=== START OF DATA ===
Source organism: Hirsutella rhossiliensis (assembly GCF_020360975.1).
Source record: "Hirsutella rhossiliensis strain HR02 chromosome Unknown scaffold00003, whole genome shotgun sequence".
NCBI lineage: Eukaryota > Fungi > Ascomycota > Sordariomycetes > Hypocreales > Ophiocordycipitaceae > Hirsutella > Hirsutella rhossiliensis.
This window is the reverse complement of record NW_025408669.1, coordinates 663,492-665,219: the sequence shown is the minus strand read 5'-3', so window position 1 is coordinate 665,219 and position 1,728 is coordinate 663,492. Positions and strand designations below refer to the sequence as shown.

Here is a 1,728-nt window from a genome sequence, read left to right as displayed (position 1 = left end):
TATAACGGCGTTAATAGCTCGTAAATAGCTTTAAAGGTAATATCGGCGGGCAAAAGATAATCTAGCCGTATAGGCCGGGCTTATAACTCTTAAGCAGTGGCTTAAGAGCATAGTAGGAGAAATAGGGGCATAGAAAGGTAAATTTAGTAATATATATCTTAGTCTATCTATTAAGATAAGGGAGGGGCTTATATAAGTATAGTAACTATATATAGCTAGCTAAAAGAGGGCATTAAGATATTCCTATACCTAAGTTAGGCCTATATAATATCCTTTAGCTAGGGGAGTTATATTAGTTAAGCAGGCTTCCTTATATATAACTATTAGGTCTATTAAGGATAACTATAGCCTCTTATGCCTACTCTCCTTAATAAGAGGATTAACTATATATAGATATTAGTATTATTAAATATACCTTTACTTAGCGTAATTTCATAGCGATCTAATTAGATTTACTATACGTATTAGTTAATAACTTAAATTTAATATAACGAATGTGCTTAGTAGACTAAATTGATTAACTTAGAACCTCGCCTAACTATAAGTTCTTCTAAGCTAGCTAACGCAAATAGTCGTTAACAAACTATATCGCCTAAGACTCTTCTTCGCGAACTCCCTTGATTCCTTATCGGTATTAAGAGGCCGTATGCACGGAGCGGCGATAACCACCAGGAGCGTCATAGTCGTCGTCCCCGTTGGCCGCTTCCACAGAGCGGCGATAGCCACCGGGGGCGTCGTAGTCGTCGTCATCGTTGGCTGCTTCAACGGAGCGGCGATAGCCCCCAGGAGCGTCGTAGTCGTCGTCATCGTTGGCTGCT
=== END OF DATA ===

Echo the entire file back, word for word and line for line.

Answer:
Source organism: Hirsutella rhossiliensis (assembly GCF_020360975.1).
Source record: "Hirsutella rhossiliensis strain HR02 chromosome Unknown scaffold00003, whole genome shotgun sequence".
NCBI lineage: Eukaryota > Fungi > Ascomycota > Sordariomycetes > Hypocreales > Ophiocordycipitaceae > Hirsutella > Hirsutella rhossiliensis.
This window is the reverse complement of record NW_025408669.1, coordinates 663,492-665,219: the sequence shown is the minus strand read 5'-3', so window position 1 is coordinate 665,219 and position 1,728 is coordinate 663,492. Positions and strand designations below refer to the sequence as shown.

Here is a 1,728-nt window from a genome sequence, read left to right as displayed (position 1 = left end):
TATAACGGCGTTAATAGCTCGTAAATAGCTTTAAAGGTAATATCGGCGGGCAAAAGATAATCTAGCCGTATAGGCCGGGCTTATAACTCTTAAGCAGTGGCTTAAGAGCATAGTAGGAGAAATAGGGGCATAGAAAGGTAAATTTAGTAATATATATCTTAGTCTATCTATTAAGATAAGGGAGGGGCTTATATAAGTATAGTAACTATATATAGCTAGCTAAAAGAGGGCATTAAGATATTCCTATACCTAAGTTAGGCCTATATAATATCCTTTAGCTAGGGGAGTTATATTAGTTAAGCAGGCTTCCTTATATATAACTATTAGGTCTATTAAGGATAACTATAGCCTCTTATGCCTACTCTCCTTAATAAGAGGATTAACTATATATAGATATTAGTATTATTAAATATACCTTTACTTAGCGTAATTTCATAGCGATCTAATTAGATTTACTATACGTATTAGTTAATAACTTAAATTTAATATAACGAATGTGCTTAGTAGACTAAATTGATTAACTTAGAACCTCGCCTAACTATAAGTTCTTCTAAGCTAGCTAACGCAAATAGTCGTTAACAAACTATATCGCCTAAGACTCTTCTTCGCGAACTCCCTTGATTCCTTATCGGTATTAAGAGGCCGTATGCACGGAGCGGCGATAACCACCAGGAGCGTCATAGTCGTCGTCCCCGTTGGCCGCTTCCACAGAGCGGCGATAGCCACCGGGGGCGTCGTAGTCGTCGTCATCGTTGGCTGCTTCAACGGAGCGGCGATAGCCCCCAGGAGCGTCGTAGTCGTCGTCATCGTTGGCTGCT